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--The U.K.'s Competition and Markets Authority on Wednesday set out preliminary proposals to regulate online platforms and digital advertising
--Google and Facebook said they would cooperate with regulators
--The CMA will present its findings on the GBP13 billion online-advertising market to the U.K. government at the end of its study
By Adria Calatayud
The U.K.'s Competition and Markets Authority on Wednesday outlined a series of preliminary proposals to regulate online platforms and digital advertising, as regulators worldwide tighten their grip on the tech industry.
The antitrust regulator, which began examining the sector in July, said preliminary findings indicate there is a strong argument for developing a new regulatory regime to govern the behavior of online platforms and give people greater control over their data.
Alphabet Inc. (GOOGL)'s Google and Facebook Inc. (FB) vowed to collaborate with the U.K. government and the competition regulator on online advertising, a market the CMA said is now worth around 13 billion pounds ($17.15 billion).
The CMA said Google accounted for more than 90% of around GBP6 billion generated in revenue from search advertising in the U.K. last year. Meanwhile, Facebook received almost half of all display-advertising revenue in the U.K., which reached more than GBP2 billion, it said.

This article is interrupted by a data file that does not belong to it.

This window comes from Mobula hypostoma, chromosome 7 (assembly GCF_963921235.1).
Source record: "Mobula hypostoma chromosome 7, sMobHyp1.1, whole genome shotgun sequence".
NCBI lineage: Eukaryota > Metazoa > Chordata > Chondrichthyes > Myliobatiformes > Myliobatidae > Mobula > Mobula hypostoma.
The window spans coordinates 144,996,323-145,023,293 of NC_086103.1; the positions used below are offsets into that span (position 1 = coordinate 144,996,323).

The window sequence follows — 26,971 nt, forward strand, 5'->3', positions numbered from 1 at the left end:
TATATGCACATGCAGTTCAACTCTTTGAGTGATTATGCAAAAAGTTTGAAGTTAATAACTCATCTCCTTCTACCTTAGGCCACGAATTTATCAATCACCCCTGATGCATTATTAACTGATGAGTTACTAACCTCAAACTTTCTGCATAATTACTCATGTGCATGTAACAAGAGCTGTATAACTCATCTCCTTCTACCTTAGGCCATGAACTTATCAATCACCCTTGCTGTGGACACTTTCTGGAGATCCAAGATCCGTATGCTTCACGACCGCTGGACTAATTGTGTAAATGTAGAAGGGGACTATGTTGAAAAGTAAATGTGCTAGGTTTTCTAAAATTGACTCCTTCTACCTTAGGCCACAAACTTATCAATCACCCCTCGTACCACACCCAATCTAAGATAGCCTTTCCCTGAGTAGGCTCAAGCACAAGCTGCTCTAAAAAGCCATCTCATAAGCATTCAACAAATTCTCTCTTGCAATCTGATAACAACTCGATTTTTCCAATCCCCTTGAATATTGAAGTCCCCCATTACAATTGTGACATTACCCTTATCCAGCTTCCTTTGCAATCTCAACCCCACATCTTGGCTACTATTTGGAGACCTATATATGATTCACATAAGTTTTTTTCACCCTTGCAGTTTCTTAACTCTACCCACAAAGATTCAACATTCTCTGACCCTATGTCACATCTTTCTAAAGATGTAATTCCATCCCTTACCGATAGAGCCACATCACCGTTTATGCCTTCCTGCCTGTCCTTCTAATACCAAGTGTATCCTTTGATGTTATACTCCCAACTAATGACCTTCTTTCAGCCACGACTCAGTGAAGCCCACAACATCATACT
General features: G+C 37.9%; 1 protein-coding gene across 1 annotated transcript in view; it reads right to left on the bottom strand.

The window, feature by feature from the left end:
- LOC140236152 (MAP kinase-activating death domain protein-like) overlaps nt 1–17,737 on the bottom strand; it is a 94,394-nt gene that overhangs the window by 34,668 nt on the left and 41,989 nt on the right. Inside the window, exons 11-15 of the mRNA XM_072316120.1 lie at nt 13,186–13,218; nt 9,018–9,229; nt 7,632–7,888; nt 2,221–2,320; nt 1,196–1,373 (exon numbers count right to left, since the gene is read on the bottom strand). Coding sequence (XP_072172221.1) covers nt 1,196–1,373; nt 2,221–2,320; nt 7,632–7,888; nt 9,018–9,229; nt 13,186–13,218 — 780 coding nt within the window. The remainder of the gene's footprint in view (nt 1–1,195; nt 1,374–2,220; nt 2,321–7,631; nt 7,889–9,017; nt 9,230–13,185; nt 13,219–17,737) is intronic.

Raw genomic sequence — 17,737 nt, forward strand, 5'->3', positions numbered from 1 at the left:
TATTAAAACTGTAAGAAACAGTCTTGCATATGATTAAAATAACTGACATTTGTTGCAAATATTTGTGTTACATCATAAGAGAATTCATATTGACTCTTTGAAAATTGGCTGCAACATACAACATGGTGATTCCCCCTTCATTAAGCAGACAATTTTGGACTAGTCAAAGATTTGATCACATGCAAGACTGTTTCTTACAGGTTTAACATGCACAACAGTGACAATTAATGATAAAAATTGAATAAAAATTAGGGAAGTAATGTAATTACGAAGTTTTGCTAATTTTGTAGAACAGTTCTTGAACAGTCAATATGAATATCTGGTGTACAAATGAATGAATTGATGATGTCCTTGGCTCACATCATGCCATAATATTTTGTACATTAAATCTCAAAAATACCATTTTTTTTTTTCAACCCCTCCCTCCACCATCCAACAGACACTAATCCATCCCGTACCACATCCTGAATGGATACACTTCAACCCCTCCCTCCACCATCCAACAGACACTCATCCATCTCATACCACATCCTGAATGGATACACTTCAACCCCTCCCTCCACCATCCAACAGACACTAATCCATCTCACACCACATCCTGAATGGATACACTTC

The regulator invited comments on a series of proposals to open up the search market, require Facebook to connect more seamlessly with rival social networking sites, and address conflicts of interests and lack of transparency in digital advertising. Its interim report will be open for consultation until Feb. 12, the CMA said.
"At the end of the study, we'll present our findings to the new government as they decide whether and how to regulate what is an increasingly central sector in all our lives," CMA Chief Executive Andrea Coscelli said.
The CMA said a lack of real competition for Google and Facebook could mean people miss out on the next great new idea from a potential rival and result in a lack of proper choice for consumers and higher prices for advertisers. Furthermore, the market position of Google and Facebook may potentially be undermining newspapers and publishers' ability to produce valuable content, it said.
The regulator said it is also concerned about a lack of transparency in the way that business on digital platforms works.
"We've built easy-to-use controls that enable people to manage their data in Google's services--such as the ability to turn off personalized advertising and to automatically delete their search history. We'll continue to work constructively with the CMA and the government," said Ronan Harris, vice president of Google U.K. and Ireland.
Facebook said it agrees with the CMA that people should have control over their data and transparency around how it is used.
"In fact, for every ad we show, we give people the option to find out why they are seeing that ad and an option to turn off ads from that advertiser entirely," a Facebook spokesperson said.
Earlier this year, a government-appointed panel of experts led by Jason Furman, a Harvard University economist who previously chaired President Obama's Council of Economic Advisers, recommended establishing a new regulator that would work with big tech companies to develop a code of conduct.
Write to Adria Calatayud at email@example.com
(END) Dow Jones Newswires
December 18, 2019 10:48 ET (15:48 GMT)
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